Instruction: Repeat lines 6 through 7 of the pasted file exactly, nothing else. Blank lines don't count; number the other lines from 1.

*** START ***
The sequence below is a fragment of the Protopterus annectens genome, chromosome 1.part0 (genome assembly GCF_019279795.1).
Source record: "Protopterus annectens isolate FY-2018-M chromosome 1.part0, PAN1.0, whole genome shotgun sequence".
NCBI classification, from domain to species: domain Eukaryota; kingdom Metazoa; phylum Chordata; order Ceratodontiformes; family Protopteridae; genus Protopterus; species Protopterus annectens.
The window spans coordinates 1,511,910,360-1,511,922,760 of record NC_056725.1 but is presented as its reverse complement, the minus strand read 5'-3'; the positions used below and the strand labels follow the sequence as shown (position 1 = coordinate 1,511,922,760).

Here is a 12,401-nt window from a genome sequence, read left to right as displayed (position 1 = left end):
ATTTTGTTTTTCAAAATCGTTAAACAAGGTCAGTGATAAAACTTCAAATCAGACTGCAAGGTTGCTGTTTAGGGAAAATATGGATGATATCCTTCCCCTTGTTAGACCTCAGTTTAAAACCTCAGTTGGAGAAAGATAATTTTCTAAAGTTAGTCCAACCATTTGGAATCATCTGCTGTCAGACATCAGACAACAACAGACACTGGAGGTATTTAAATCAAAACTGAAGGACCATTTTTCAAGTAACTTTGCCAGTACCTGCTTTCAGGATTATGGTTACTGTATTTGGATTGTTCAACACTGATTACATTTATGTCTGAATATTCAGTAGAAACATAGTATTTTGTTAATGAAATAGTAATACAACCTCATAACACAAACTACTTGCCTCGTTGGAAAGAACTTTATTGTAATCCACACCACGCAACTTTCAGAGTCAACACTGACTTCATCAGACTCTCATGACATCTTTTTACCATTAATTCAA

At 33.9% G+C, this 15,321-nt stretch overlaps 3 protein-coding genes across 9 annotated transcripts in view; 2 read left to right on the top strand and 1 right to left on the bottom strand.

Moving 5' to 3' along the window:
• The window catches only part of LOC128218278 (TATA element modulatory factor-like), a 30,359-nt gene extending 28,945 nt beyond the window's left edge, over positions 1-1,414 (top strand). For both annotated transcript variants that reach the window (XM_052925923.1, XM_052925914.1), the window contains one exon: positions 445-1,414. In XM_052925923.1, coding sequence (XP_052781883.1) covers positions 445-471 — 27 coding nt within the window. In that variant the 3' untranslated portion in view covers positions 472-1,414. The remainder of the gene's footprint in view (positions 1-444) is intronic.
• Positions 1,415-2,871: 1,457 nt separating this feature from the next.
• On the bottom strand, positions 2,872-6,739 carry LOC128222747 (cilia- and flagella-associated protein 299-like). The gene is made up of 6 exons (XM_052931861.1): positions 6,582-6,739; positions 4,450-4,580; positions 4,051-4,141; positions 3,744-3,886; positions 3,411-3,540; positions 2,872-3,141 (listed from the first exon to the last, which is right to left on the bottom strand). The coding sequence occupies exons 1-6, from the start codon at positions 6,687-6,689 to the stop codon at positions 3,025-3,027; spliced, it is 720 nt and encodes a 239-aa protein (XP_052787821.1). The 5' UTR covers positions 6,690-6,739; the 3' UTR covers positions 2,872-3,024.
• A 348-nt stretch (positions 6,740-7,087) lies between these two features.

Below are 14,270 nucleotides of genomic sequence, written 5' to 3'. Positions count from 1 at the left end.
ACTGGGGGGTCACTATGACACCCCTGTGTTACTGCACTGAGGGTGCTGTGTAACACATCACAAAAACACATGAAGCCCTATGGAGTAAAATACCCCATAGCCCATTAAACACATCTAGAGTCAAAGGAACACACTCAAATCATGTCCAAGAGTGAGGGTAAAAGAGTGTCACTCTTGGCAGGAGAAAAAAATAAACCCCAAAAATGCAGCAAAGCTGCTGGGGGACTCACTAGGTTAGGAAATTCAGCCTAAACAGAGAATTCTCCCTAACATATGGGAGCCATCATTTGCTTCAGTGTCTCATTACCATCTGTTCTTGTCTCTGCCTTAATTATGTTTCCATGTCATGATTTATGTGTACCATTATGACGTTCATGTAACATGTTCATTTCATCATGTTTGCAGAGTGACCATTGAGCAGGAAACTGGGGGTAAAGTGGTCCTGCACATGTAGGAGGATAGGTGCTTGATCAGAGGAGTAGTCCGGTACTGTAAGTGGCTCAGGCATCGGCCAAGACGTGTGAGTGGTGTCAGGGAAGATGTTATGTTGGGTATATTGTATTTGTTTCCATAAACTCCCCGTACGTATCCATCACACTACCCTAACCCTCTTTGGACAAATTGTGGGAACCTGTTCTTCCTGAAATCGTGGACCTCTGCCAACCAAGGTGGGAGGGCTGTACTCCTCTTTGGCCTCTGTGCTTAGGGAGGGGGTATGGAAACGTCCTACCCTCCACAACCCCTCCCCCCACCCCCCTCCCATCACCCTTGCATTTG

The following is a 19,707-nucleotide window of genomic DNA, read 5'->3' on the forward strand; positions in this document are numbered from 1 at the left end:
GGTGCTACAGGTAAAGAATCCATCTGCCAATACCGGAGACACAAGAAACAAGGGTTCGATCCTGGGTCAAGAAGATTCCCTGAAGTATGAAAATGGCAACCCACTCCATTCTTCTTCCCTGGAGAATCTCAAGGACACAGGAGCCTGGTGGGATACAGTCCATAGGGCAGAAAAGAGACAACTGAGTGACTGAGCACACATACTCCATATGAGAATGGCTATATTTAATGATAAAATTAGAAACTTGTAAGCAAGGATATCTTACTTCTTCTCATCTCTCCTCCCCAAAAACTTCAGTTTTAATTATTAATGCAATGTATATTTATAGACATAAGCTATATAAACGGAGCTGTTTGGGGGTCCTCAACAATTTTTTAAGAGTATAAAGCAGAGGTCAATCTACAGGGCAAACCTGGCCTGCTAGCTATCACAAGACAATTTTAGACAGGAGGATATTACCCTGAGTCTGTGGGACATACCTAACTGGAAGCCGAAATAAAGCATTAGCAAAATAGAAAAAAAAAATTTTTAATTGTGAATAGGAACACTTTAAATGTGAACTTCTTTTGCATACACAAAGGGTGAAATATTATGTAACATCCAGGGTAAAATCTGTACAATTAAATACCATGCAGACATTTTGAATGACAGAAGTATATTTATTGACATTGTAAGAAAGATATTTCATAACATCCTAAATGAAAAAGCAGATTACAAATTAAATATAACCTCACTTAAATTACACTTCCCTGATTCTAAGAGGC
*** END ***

ATTTTGTTTTTCAAAATCGTTAAACAAGGTCAGTGATAAAACTTCAAATCAGACTGCAAGGTTGCTGTTTAGGGAAAATATGGATGATATCCTTCCCCTTGTTAGACCTCAGTTTAAAACCTCAGTTGGAGAAAGATAATTTTCTAAAGTTAGTCCAACCATTTGGAATCATCTGCTGTCAGACATCAGACAACAACAGACACTGGAGGTATTTAAATCAAAACTGAAGGACCATTTTTCAAGTAACTTTGCCAGTACCTGCTTTCAGGATTATGGTTACTGTATTTGGATTGTTCAACACTGATTACATTTATGTCTGAATATTCAGTAGAAACATAGTATTTTGTTAATGAAATAGTAATACAACCTCATAACACAAACTACTTGCCTCGTTGGAAAGAACTTTATTGTAATCCACACCACGCAACTTTCAGAGTCAACACTGACTTCATCAGACTCTCATGACATCTTTTTACCATTAATTCAA

At 33.9% G+C, this 15,321-nt stretch overlaps 3 protein-coding genes across 9 annotated transcripts in view; 2 read left to right on the top strand and 1 right to left on the bottom strand.